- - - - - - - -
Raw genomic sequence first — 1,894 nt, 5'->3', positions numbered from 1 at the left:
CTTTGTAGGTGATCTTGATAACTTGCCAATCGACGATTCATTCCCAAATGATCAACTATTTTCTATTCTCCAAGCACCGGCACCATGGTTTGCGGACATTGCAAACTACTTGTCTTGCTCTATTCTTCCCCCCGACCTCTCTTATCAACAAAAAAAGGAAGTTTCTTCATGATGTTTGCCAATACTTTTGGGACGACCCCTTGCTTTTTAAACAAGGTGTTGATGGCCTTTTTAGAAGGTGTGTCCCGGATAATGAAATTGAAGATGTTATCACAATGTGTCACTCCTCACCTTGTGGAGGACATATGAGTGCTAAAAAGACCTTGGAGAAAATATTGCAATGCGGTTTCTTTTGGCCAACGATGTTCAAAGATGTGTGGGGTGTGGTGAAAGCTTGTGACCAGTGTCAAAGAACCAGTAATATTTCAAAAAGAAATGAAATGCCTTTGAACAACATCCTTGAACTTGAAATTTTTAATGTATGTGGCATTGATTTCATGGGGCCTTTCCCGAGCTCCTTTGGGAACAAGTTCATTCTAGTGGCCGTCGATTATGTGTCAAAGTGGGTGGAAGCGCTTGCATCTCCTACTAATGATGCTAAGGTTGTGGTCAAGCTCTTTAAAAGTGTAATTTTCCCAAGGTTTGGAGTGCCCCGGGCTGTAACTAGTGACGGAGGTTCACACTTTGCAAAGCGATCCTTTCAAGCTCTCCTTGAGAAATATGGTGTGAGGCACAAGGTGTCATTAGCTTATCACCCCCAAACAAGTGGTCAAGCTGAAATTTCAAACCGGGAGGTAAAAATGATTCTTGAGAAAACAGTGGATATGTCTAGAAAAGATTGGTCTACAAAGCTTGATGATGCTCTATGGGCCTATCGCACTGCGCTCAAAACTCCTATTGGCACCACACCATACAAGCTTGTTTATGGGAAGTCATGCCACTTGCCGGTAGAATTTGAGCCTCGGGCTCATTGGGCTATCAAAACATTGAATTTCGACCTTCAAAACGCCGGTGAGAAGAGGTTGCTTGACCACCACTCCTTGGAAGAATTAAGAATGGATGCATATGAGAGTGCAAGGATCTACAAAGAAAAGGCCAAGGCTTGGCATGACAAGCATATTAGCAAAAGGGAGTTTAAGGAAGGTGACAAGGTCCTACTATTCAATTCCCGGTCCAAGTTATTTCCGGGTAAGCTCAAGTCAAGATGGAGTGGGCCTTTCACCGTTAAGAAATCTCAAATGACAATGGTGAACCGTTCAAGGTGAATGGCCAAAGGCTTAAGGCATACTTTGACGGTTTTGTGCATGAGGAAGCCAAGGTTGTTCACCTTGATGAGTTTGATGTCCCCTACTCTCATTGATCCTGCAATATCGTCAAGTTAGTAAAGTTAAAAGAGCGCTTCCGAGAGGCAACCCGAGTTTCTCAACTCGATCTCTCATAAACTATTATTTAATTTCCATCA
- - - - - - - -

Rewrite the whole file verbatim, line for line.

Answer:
Raw genomic sequence first — 1,894 nt, 5'->3', positions numbered from 1 at the left:
CTTTGTAGGTGATCTTGATAACTTGCCAATCGACGATTCATTCCCAAATGATCAACTATTTTCTATTCTCCAAGCACCGGCACCATGGTTTGCGGACATTGCAAACTACTTGTCTTGCTCTATTCTTCCCCCCGACCTCTCTTATCAACAAAAAAAGGAAGTTTCTTCATGATGTTTGCCAATACTTTTGGGACGACCCCTTGCTTTTTAAACAAGGTGTTGATGGCCTTTTTAGAAGGTGTGTCCCGGATAATGAAATTGAAGATGTTATCACAATGTGTCACTCCTCACCTTGTGGAGGACATATGAGTGCTAAAAAGACCTTGGAGAAAATATTGCAATGCGGTTTCTTTTGGCCAACGATGTTCAAAGATGTGTGGGGTGTGGTGAAAGCTTGTGACCAGTGTCAAAGAACCAGTAATATTTCAAAAAGAAATGAAATGCCTTTGAACAACATCCTTGAACTTGAAATTTTTAATGTATGTGGCATTGATTTCATGGGGCCTTTCCCGAGCTCCTTTGGGAACAAGTTCATTCTAGTGGCCGTCGATTATGTGTCAAAGTGGGTGGAAGCGCTTGCATCTCCTACTAATGATGCTAAGGTTGTGGTCAAGCTCTTTAAAAGTGTAATTTTCCCAAGGTTTGGAGTGCCCCGGGCTGTAACTAGTGACGGAGGTTCACACTTTGCAAAGCGATCCTTTCAAGCTCTCCTTGAGAAATATGGTGTGAGGCACAAGGTGTCATTAGCTTATCACCCCCAAACAAGTGGTCAAGCTGAAATTTCAAACCGGGAGGTAAAAATGATTCTTGAGAAAACAGTGGATATGTCTAGAAAAGATTGGTCTACAAAGCTTGATGATGCTCTATGGGCCTATCGCACTGCGCTCAAAACTCCTATTGGCACCACACCATACAAGCTTGTTTATGGGAAGTCATGCCACTTGCCGGTAGAATTTGAGCCTCGGGCTCATTGGGCTATCAAAACATTGAATTTCGACCTTCAAAACGCCGGTGAGAAGAGGTTGCTTGACCACCACTCCTTGGAAGAATTAAGAATGGATGCATATGAGAGTGCAAGGATCTACAAAGAAAAGGCCAAGGCTTGGCATGACAAGCATATTAGCAAAAGGGAGTTTAAGGAAGGTGACAAGGTCCTACTATTCAATTCCCGGTCCAAGTTATTTCCGGGTAAGCTCAAGTCAAGATGGAGTGGGCCTTTCACCGTTAAGAAATCTCAAATGACAATGGTGAACCGTTCAAGGTGAATGGCCAAAGGCTTAAGGCATACTTTGACGGTTTTGTGCATGAGGAAGCCAAGGTTGTTCACCTTGATGAGTTTGATGTCCCCTACTCTCATTGATCCTGCAATATCGTCAAGTTAGTAAAGTTAAAAGAGCGCTTCCGAGAGGCAACCCGAGTTTCTCAACTCGATCTCTCATAAACTATTATTTAATTTCCATCA